The exhibition is characterized by these particular contaminations, between the physics of things and the spirit of man, all of which could be a symptom of Emmanuele’s desire to glimpse the infinite richness of beings and of the world we live in. It is not surprising that Iso#42 seems to recall the name, as the artist wishes to suggest, of the graininess and sensitivity of photographic film. But also the name of an unstable particle waiting to jump from one interaction to another, to symbolize, in the words of the physicist Carlo Rovelli, “that what exists is never stable; it is merely jumping from one interaction to another”.[3] A whole, at the same time acute and involving, aimed at underlining the careful attention of the artist towards the state of reality, which, to paraphrase Rovelli’s words, is none other than a “continuous and restless swarming of things, a continuous coming to light and disappearance of ephemeral entities”.[4] Thus, from these reflections, Emmanuele’s attention to the physics and materiality of things emerges with absolute unequivocalness since his entire artistic language is based on a sort of sabotage of the normal denotative processes of art that has its nascent state[5] towards the aspect of matter, in this case the use of glass, ceramics and fragments of debris.

The exhibition as a whole is a sort of theophanic pause, awaiting the manifestation of a divinity, whether pagan or Christian, precisely because it presents itself as an indecipherable introspective path linked to the contamination and deconstruction of discarded fragments of glass and ceramics, elements that are always monitored by the artist’s intentionality, which dominates their form and color. His methodological ability to make the most of waste materials as processing residues implies a refined and extremely subtle intellectual awareness that allows Emmanuele to create canvases characterized by a biting harmonic chaos. And so, the small vitreous stones, pulverized and mixed with sea sand and rabbit glue on canvas, are arranged on surfaces legitimized by formal and coloristic mechanisms based on the exclusion and inclusion of forms. This is why the image succeeds in perfectly embodying and stamping the feeling of reuse and the idea of an art of future memory.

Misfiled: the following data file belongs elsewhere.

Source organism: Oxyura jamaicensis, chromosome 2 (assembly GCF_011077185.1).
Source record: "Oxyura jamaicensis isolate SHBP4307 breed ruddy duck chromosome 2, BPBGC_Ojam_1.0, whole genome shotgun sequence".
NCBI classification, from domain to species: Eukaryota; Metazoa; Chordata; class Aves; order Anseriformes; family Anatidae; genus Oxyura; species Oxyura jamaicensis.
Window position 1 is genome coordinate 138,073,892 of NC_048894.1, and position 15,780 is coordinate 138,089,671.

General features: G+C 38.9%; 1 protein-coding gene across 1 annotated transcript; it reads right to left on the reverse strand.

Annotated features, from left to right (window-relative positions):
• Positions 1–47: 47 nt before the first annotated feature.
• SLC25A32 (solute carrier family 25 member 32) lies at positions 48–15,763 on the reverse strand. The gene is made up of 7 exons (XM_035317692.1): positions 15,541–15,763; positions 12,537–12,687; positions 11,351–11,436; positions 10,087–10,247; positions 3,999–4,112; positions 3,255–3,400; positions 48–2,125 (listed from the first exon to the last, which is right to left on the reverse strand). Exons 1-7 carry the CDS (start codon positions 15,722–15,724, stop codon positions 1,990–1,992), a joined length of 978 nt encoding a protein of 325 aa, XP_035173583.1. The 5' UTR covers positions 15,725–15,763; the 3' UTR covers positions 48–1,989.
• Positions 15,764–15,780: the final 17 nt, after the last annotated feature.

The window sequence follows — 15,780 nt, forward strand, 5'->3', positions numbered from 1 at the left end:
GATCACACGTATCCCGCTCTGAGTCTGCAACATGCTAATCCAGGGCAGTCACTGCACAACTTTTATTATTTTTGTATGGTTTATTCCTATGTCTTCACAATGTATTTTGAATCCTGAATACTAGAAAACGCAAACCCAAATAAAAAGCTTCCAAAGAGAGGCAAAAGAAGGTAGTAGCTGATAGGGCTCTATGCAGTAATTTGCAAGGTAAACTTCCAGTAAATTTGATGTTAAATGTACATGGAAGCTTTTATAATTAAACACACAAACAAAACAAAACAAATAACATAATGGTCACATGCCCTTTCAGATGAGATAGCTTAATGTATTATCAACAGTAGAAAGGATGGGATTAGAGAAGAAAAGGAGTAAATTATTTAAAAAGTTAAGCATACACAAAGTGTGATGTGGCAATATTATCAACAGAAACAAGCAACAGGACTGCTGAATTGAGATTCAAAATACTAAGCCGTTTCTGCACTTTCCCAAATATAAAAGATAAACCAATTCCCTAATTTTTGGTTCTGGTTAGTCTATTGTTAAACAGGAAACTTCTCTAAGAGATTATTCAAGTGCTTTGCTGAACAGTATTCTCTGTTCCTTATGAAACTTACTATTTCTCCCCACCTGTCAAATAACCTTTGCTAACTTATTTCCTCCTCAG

In contrast to the usual nowadays exhibitions, where the space is overexposed, Emmanule’s exhibition lies in the selective juxtaposition of technically dissimilar works that provide important and profound food for thought. This way, as in a process of translation, the physicality of the work penetrates into the physical space: this is the case with the sculpture called Nettascarpe (2019), in which the object that was used to remove mud from the soles of shoes in the 18th century is presented as a relic of urban archaeology, now re-proposed with small fragments of polished glass arranged according to a precarious compositional balance. The choice of overlapping details to mix informal figurative elements seems to point us towards a sculptural structure of allegorical value linked to a plurality of meanings, such as to make the ancient object alive and autonomous, independently of its primary use.